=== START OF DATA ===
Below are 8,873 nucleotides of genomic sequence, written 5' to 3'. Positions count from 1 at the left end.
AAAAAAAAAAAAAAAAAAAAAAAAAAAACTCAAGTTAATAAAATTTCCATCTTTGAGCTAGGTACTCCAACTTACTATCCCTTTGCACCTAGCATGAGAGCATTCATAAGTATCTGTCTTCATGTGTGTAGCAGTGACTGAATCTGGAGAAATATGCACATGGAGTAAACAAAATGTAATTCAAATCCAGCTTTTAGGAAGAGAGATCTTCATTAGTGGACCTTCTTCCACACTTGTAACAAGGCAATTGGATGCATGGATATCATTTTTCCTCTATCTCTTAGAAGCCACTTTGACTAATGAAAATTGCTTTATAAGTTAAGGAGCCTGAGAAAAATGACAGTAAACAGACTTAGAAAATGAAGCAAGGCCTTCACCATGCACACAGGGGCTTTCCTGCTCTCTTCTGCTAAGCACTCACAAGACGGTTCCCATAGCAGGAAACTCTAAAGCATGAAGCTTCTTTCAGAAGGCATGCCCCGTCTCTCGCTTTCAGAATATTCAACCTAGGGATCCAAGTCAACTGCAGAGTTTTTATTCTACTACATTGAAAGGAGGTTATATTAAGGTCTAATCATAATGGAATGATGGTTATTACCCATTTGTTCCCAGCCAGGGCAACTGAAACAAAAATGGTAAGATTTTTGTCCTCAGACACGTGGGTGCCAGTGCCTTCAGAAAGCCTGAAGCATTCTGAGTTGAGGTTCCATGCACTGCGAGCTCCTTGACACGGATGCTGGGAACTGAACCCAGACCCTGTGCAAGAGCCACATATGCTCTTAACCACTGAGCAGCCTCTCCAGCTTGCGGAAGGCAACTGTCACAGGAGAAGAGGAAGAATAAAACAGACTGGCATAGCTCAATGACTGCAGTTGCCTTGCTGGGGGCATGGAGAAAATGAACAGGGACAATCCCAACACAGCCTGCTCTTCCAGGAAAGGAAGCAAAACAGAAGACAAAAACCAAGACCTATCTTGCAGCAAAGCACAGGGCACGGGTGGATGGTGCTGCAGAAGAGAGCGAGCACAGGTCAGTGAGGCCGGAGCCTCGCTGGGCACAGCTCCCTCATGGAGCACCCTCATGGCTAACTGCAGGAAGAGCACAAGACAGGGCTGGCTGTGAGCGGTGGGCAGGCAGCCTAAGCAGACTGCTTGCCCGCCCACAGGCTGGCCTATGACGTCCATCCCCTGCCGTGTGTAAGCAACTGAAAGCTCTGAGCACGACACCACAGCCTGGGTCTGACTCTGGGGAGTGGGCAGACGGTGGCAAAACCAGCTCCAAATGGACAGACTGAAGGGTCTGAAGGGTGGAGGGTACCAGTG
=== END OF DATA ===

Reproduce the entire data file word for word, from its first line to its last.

Below are 8,873 nucleotides of genomic sequence, written 5' to 3'. Positions count from 1 at the left end.
AAAAAAAAAAAAAAAAAAAAAAAAAAAACTCAAGTTAATAAAATTTCCATCTTTGAGCTAGGTACTCCAACTTACTATCCCTTTGCACCTAGCATGAGAGCATTCATAAGTATCTGTCTTCATGTGTGTAGCAGTGACTGAATCTGGAGAAATATGCACATGGAGTAAACAAAATGTAATTCAAATCCAGCTTTTAGGAAGAGAGATCTTCATTAGTGGACCTTCTTCCACACTTGTAACAAGGCAATTGGATGCATGGATATCATTTTTCCTCTATCTCTTAGAAGCCACTTTGACTAATGAAAATTGCTTTATAAGTTAAGGAGCCTGAGAAAAATGACAGTAAACAGACTTAGAAAATGAAGCAAGGCCTTCACCATGCACACAGGGGCTTTCCTGCTCTCTTCTGCTAAGCACTCACAAGACGGTTCCCATAGCAGGAAACTCTAAAGCATGAAGCTTCTTTCAGAAGGCATGCCCCGTCTCTCGCTTTCAGAATATTCAACCTAGGGATCCAAGTCAACTGCAGAGTTTTTATTCTACTACATTGAAAGGAGGTTATATTAAGGTCTAATCATAATGGAATGATGGTTATTACCCATTTGTTCCCAGCCAGGGCAACTGAAACAAAAATGGTAAGATTTTTGTCCTCAGACACGTGGGTGCCAGTGCCTTCAGAAAGCCTGAAGCATTCTGAGTTGAGGTTCCATGCACTGCGAGCTCCTTGACACGGATGCTGGGAACTGAACCCAGACCCTGTGCAAGAGCCACATATGCTCTTAACCACTGAGCAGCCTCTCCAGCTTGCGGAAGGCAACTGTCACAGGAGAAGAGGAAGAATAAAACAGACTGGCATAGCTCAATGACTGCAGTTGCCTTGCTGGGGGCATGGAGAAAATGAACAGGGACAATCCCAACACAGCCTGCTCTTCCAGGAAAGGAAGCAAAACAGAAGACAAAAACCAAGACCTATCTTGCAGCAAAGCACAGGGCACGGGTGGATGGTGCTGCAGAAGAGAGCGAGCACAGGTCAGTGAGGCCGGAGCCTCGCTGGGCACAGCTCCCTCATGGAGCACCCTCATGGCTAACTGCAGGAAGAGCACAAGACAGGGCTGGCTGTGAGCGGTGGGCAGGCAGCCTAAGCAGACTGCTTGCCCGCCCACAGGCTGGCCTATGACGTCCATCCCCTGCCGTGTGTAAGCAACTGAAAGCTCTGAGCACGACACCACAGCCTGGGTCTGACTCTGGGGAGTGGGCAGACGGTGGCAAAACCAGCTCCAAATGGACAGACTGAAGGGTCTGAAGGGTGGAGGGTACCAGTG